Leading in today’s organizations is a complicated, often frustrating experience.

I talk daily with individuals operating in the middle of their organizations and with those occupying the upper layers of power and decision-making authority. The pressures they describe are palpable. Everything is a bit more complicated, from conflicting priorities to navigating the harsh external environment to trying to do things that used to seem routinely easy, such as working together with team members.

And then, there’s the issue of speed.

The Need for Speed

It’s not just lip service. There’s genuine pressure for organizations to adapt quickly to changing customer, industry, and competitive conditions.

From consultant and author Ram Charan in his recent book, Rethinking Competitive Advantage—New Rules for the Digital Age: “By far the biggest difference in creating competitive advantage before and after the digital age is the speed of competitive action and reaction.

“They Talk About Moving Faster, But It Feels Like I’m Running Through a Vat of Oatmeal”

There’s pressure for everything to move faster at a time when it feels like we’re all trying to run through water or worse. One client offered to me, “I show up prepared to sprint every day and spend most of my time feeling like I’m running through a vat of thick oatmeal.

As I listen to individuals describing their daily challenges, most of the energy they and their team members expend focuses on accommodating outdated management and operating practices that were barely acceptable in our slower world.


  • How many status meetings will you attend this week that aren’t necessary?
  • How much time will you and your colleagues spend creating slides for the monthly or quarterly business reviews?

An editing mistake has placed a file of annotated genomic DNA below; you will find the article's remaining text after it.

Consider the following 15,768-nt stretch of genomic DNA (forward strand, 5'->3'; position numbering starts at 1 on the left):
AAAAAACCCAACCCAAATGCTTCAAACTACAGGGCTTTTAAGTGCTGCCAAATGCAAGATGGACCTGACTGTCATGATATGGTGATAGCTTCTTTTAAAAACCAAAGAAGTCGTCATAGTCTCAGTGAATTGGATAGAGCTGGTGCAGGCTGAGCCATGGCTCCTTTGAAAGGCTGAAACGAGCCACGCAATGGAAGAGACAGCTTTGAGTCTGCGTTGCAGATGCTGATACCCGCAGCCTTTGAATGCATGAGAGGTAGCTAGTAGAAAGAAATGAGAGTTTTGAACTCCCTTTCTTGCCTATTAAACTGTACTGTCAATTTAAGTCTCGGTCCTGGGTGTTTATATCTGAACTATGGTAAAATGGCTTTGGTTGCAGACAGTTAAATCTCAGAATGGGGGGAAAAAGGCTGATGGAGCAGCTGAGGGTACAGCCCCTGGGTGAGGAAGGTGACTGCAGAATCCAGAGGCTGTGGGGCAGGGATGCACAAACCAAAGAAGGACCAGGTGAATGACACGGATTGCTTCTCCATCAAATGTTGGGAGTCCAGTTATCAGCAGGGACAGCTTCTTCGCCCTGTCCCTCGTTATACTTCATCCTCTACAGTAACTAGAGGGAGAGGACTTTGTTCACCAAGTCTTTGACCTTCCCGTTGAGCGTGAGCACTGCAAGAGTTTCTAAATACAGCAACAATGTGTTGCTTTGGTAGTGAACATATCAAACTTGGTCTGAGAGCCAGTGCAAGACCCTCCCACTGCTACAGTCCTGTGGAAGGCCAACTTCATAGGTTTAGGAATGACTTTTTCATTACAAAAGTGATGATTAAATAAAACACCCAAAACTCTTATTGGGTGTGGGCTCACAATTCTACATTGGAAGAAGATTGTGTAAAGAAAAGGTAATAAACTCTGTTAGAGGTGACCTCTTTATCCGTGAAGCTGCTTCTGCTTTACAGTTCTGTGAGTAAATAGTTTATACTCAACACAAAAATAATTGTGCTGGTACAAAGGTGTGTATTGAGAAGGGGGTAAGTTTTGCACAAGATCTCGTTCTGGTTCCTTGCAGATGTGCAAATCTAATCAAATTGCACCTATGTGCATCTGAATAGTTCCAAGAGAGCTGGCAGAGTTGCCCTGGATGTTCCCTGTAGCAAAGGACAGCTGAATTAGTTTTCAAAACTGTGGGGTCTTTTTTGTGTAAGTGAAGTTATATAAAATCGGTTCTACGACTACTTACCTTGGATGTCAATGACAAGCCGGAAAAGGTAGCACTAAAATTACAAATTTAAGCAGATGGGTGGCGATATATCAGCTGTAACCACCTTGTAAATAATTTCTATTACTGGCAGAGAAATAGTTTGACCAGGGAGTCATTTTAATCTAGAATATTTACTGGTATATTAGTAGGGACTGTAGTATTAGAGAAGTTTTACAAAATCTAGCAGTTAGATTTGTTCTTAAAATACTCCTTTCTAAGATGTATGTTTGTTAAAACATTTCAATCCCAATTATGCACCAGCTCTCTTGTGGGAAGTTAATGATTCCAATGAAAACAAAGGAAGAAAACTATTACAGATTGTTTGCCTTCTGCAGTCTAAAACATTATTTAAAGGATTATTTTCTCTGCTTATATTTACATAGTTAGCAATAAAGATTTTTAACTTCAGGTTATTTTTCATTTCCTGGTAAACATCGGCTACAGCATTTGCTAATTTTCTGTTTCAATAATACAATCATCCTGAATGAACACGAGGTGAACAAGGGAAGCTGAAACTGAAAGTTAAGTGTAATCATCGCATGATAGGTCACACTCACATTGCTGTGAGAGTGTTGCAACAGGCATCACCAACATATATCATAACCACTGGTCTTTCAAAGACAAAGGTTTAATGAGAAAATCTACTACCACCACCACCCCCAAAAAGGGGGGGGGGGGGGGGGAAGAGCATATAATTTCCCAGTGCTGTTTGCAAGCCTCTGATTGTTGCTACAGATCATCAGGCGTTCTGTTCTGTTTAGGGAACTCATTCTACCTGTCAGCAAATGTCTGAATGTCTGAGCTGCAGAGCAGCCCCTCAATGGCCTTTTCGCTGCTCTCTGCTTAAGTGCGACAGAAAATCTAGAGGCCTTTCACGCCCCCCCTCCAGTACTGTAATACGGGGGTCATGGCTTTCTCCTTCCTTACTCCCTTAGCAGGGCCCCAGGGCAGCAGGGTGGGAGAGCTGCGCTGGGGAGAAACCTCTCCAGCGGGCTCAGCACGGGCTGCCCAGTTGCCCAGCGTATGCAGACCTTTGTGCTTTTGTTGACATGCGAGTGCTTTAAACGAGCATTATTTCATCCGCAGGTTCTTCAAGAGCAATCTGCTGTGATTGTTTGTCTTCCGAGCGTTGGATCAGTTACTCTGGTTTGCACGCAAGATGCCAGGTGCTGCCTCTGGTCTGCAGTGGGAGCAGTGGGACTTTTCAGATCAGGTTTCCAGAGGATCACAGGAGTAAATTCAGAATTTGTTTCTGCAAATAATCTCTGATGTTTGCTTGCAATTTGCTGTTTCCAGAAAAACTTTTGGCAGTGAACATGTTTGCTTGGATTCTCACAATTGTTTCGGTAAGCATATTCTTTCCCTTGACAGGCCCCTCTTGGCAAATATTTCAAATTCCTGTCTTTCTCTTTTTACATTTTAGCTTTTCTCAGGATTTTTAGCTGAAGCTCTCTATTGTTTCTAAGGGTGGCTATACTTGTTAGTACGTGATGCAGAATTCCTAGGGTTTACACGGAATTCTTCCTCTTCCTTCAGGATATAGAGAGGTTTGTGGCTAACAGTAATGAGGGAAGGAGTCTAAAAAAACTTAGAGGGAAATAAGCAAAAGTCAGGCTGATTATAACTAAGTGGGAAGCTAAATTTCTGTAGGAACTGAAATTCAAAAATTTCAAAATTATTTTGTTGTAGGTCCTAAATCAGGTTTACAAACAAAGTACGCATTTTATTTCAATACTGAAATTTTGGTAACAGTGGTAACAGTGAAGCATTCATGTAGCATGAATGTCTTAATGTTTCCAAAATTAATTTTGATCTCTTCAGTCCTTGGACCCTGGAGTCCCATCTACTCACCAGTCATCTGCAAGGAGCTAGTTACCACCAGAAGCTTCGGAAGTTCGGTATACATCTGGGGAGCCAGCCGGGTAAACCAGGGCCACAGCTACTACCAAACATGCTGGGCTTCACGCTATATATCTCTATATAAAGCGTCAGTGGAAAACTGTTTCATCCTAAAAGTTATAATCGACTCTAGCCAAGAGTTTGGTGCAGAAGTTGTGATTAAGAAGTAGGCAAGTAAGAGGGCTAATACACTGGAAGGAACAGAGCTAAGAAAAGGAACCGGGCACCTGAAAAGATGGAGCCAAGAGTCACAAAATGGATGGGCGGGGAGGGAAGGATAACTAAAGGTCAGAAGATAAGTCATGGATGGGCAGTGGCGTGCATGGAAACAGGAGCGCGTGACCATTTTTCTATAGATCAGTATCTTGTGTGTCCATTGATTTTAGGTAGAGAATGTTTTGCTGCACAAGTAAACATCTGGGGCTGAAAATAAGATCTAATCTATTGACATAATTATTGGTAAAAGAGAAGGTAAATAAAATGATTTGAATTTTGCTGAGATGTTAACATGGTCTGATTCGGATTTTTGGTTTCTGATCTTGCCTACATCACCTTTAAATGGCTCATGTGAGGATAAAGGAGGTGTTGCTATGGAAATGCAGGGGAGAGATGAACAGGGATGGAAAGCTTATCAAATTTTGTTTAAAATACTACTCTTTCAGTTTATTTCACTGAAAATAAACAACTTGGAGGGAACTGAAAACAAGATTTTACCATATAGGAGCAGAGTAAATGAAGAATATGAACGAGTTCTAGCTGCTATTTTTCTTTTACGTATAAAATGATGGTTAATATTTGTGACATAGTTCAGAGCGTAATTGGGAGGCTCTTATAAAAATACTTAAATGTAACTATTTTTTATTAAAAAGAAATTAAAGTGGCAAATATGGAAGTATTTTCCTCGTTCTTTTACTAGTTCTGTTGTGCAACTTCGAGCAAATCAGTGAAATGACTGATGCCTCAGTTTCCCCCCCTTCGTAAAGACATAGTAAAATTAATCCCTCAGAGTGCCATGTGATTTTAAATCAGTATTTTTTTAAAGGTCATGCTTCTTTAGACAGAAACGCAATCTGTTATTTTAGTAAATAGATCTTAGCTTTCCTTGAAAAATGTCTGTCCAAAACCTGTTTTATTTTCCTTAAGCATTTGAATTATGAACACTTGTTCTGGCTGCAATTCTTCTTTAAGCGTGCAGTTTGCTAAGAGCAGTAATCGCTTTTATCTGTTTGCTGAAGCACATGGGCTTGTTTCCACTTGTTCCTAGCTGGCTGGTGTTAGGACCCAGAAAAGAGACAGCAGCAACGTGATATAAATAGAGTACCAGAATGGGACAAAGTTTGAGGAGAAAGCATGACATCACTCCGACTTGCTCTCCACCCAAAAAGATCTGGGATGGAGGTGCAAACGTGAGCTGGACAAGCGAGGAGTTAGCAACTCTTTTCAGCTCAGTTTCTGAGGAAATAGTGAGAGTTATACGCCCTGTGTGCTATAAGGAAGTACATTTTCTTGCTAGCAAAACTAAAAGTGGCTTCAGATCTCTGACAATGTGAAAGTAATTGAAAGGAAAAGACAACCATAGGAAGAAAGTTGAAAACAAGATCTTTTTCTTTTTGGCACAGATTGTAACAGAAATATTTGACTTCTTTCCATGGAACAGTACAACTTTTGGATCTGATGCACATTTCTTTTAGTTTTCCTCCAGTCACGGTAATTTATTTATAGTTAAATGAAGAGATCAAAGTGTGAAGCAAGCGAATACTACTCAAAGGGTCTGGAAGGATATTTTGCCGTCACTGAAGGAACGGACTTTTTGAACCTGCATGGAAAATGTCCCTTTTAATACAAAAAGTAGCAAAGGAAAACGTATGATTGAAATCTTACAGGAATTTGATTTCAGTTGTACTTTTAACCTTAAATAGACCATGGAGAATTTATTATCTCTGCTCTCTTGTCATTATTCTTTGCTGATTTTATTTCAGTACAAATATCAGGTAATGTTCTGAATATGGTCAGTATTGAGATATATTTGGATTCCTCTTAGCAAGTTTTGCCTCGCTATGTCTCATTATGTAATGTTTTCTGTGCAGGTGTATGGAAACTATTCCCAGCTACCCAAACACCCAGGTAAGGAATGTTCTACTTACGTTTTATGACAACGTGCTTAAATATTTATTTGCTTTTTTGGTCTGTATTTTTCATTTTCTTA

• How much time do you spend generating reports in environments swimming in data but seeming to lack usable information?
  • How much time will you spend on your professional development this week? Theirs?
  • How easily do you and your team members connect your priorities to your organization’s strategy and significant goals?

Eight Questions to Jump-Start Moving Faster

Since most of us aren’t at the top of our organizations, we have to promote the right changes where we stand.

Start asking yourself and your team members:

  1. Where can I/we reduce the energy and effort black holes that keep us from our mission?
  2. What meetings, reports, interactions can I eliminate to reduce the burden on the group members?
  3. What do I have to do to help them grow their confidence in their work?
  4. Am I part of the problem? If yes, where do I need to change? (Ask them.)
  5. What does it look like for us to move fast? How will we learn, adapt, and improve?
  6. What do we need from our management team to improve our context for our work and reduce organizational friction?
  7. How do we better align our work with the organizational execution around strategy?
  8. How do we keep from erring on the side of all activity, no vector in our drive to increase our speed?

The Bottom-Line for Now:

Strive to help your group become the model for smarter, better, faster in your organization. You might trigger a movement that changes the entire organization in the right ways.

Art's Signature